State Department sets out 3-year timeline for new data strategy

(U.S. Department of State / Flickr)

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The State Department has outlined plans to launch a new data strategy over the next three years, which it says will ensure the U.S. continues to have a world-leading diplomatic service.

State’s new data strategy is centered on four goals including the cultivation of a data-focused culture, accelerated decision-making through analytics, and enhanced data governance, according to policy documents published Monday.

“When our foreign affairs professionals are equipped with high-quality and timely data, we can help make the world safer, more just, and less divided,” the department said in the documents. “This strategy, and a following implementation plan, are set on a three-year time horizon to create momentum, deliver rapid return on its efforts to support the department’s workforce, and provide accountability to American taxpayers.”

Specific details of the strategy outlined by the State Department include plans to hire new staff with data expertise and changes to how it uses metrics to assess the efficacy of agency programs.

The launch of State’s new strategy comes just days after the Department of Commerce launched a similar data plan for fiscal years 2021 to 2024. That plan also sets out an array of strategic goals for that department to adhere to, including coordinating data collaboration and more efficient data access and analysis.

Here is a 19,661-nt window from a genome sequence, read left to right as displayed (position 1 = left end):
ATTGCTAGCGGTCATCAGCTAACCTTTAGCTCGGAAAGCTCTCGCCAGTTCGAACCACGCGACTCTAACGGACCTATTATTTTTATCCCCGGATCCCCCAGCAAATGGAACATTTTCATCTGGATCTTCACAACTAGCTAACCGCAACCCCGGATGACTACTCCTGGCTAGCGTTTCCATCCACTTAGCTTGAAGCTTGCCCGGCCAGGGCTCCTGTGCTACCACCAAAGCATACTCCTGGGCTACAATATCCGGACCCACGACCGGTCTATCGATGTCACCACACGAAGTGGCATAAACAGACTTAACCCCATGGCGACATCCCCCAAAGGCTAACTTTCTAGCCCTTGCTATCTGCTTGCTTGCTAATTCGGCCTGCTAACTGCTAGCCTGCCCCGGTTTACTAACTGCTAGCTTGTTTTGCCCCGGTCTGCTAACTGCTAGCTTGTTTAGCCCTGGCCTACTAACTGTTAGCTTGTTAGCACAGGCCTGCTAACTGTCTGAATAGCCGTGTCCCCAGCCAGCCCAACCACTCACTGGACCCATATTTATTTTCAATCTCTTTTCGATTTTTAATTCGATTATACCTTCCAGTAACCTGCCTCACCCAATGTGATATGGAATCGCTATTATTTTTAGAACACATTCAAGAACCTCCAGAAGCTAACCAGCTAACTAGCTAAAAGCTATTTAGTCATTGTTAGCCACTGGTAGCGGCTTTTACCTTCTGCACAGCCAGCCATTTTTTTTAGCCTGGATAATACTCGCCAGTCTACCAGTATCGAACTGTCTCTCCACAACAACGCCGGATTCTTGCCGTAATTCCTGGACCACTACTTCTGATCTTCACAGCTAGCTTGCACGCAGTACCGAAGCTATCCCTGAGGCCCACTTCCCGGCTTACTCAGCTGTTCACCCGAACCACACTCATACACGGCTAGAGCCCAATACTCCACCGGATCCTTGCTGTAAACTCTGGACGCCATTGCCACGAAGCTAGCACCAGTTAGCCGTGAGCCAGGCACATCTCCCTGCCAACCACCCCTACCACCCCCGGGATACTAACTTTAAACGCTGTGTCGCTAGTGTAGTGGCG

Under the new strategy, State said it will also seek to pilot and scale artificial intelligence and machine learning applications to accelerate decision-making.

Agencies across the federal government have been forced to fast-track their approach to digital security and the use of data following the Biden administration’s cybersecurity executive order in May.

Under the Evidence-Based Policymaking Act, which was passed in 2018, agencies are mandated to increase the visibility of data and promote its use for decision-making.

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Department of Commerce (DOC), Evidence-based policymaking, State Department
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